MTV's critics insist that, by airing shows like "16 and Pregnant" and "Teen Mom," the cable network is glamorizing teen pregnancy. Encouraging teen girls to get pregnant so that they, too, can become television stars.
It's a convincing argument. Flip through the channels and you'll see all sorts of people doing all sorts of stupid things for the sole purpose of getting on TV, so it really doesn't seem like a stretch.
MTV, on the other hand, insists its shows are doing a public service by making teenage pregnancy look unappealing.
It cites a study by the National Campaign to Prevent Teen and Unplanned Pregnancy that indicates 79 percent of girls and 67 percent of boys ages 12-19 said the show made them think about pregnancy risks.
And Drew Pinsky agreed with the study.
"Viewers are not stupid, particularly young people," said Pinsky, who has appeared on "16 and Pregnant" specials. "When you show them the consequences of behavior from a relatable source, they get it. They don't go, 'Oh, that looks like fun.' "
Pinsky's credits include the radio sex-advice show "Lovelines," TV's "Celebrity Rehab" and "Strictly Sex," and his HLN interview show "Dr. Drew." He argues that any teen who gets pregnant to be on TV has a "pre-existing â¦ pathology."
"It merely is an excuse to do something they already would be doing, which is heading into trouble and acting out," he said. "But for the average person, it has a beneficial effect."
The question hit home when Izabella Tovar, a 16-year-old from Draper, appeared on "16 and Pregnant" a month ago.
Despite the fact that he is a reality star himself, Pinsky is not a big booster of the sort of train-wreck TV that has multiplied across the channels.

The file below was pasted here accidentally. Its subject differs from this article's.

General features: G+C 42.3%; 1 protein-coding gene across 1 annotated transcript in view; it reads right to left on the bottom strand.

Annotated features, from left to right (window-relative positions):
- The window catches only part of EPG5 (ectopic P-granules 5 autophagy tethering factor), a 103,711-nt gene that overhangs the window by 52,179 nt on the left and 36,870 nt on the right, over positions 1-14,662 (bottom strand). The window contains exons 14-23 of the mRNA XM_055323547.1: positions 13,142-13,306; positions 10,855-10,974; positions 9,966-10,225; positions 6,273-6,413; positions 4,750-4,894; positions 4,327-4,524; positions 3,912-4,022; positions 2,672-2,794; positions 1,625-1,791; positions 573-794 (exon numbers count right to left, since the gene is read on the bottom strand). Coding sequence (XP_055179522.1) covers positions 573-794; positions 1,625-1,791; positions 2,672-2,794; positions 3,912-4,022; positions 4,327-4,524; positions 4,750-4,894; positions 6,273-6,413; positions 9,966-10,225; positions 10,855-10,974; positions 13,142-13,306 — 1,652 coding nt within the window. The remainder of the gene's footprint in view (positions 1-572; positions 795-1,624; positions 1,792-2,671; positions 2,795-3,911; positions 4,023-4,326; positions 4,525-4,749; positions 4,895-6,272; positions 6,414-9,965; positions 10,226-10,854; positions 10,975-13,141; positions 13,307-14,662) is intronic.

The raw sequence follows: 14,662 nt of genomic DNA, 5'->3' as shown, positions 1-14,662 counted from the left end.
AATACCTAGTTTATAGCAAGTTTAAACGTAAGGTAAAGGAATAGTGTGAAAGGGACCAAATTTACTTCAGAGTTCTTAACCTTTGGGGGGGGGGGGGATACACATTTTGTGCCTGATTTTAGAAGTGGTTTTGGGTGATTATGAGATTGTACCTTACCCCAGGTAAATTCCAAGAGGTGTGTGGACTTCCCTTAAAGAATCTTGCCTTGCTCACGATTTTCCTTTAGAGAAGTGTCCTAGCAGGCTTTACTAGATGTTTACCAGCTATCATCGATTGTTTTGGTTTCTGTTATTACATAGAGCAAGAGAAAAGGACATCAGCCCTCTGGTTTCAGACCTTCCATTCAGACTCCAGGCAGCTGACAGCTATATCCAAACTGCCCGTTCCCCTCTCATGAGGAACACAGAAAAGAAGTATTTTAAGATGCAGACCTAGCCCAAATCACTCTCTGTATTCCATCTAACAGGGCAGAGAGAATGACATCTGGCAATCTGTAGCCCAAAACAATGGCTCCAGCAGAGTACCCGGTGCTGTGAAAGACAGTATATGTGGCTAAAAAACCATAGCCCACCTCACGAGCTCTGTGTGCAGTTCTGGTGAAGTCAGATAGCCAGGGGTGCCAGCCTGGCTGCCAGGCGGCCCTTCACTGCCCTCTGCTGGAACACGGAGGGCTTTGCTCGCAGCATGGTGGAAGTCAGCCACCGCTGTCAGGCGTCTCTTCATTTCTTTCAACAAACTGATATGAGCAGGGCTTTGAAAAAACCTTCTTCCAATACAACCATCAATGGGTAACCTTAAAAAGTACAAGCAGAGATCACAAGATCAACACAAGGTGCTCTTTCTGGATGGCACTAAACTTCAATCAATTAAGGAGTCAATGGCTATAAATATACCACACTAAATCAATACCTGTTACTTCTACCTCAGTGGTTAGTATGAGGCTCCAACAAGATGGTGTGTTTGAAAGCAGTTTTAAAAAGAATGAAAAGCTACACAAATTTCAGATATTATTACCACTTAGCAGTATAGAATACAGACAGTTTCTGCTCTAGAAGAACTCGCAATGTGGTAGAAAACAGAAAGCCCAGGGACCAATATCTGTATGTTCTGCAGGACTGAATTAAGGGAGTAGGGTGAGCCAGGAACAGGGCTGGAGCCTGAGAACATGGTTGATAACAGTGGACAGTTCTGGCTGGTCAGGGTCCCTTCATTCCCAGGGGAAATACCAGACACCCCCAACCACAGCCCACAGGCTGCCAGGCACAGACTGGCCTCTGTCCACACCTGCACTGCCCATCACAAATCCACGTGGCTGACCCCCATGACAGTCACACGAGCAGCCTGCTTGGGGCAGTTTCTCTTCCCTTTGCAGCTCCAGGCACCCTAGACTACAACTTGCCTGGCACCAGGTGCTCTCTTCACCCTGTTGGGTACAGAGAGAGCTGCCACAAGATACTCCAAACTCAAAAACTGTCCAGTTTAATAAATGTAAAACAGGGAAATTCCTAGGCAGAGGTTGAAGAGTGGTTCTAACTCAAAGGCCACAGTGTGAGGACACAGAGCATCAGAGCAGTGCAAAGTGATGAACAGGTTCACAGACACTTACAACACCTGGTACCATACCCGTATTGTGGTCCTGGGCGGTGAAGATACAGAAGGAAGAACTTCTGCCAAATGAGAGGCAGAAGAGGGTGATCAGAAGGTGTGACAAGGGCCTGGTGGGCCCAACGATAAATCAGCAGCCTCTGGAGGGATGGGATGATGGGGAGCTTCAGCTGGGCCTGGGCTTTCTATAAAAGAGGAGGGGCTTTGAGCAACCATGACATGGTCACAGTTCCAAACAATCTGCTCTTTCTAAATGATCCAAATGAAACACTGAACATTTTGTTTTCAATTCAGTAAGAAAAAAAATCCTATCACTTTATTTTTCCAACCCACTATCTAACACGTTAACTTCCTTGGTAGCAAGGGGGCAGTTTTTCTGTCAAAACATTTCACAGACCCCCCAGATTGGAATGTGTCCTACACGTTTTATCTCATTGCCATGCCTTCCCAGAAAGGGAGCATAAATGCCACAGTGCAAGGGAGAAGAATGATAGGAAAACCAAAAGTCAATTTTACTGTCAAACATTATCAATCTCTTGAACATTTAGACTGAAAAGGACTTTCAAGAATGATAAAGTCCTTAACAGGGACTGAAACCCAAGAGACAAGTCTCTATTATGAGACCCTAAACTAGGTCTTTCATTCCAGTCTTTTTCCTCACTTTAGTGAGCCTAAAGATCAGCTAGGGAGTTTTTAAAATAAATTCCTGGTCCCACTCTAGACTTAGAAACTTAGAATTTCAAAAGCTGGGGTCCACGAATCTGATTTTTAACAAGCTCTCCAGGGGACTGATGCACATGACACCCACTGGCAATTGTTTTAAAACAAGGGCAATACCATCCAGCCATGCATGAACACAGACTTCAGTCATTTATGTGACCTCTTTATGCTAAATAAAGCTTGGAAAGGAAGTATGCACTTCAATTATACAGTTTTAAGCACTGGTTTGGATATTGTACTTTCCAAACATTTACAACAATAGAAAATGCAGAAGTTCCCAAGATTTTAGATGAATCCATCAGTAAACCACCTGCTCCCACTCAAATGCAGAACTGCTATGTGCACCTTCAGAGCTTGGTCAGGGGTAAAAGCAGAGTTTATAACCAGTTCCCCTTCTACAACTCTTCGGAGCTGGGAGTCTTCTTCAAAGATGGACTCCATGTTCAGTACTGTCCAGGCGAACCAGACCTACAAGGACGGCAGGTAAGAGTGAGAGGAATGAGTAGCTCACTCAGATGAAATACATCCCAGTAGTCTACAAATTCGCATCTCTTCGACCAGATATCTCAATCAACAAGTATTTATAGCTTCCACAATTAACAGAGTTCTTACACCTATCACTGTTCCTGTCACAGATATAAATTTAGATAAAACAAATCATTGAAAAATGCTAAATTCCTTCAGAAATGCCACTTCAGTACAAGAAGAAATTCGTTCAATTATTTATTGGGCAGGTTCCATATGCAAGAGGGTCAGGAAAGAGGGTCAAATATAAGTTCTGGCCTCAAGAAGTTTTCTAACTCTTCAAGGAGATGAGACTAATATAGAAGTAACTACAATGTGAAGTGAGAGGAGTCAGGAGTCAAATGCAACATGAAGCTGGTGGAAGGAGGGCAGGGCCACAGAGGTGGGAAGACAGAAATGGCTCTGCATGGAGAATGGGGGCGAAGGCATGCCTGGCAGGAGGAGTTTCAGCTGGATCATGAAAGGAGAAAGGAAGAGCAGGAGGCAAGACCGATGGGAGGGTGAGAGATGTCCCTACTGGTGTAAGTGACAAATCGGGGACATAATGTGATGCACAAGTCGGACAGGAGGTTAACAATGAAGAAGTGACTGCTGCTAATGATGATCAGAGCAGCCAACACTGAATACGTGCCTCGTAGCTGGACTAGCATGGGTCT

"P.T. Barnum would be proud," he said. "We've gone from a fascination with the physical freak to the behavioral freak, the emotional freak."
But the TV reality freak show genre "doesn't seem to have an appreciable effect on people's choices and behavior."
Pinsky cautions against putting too much blame on TV.
"The celebrities that I treat are not the way they are because of reality television," he said. "They're the way they are because they're alcoholic addicts."
But when we learn that high-school girls make "pregnancy pacts," when we see girls on "16 and Pregnant" getting fan mail, when it's reported that stars of "Teen Mom" earn $60,000 a season, how do we not, in good conscience, worry about those "at-risk" teens Pinsky was talking about?
Let's not kid ourselves. MTV doesn't air "16 and Pregnant" as a public service. It's a commercial venture.
It's not like they were doing studies about the possible effects of the shows before they went on the air. Only after.
Scott D. Pierce's column appears Mondays and Fridays in The Mix. Contact him at email@example.com, follow him on Twitter @ScottDPierce; read his blog at sltrib.com/blogs/tv.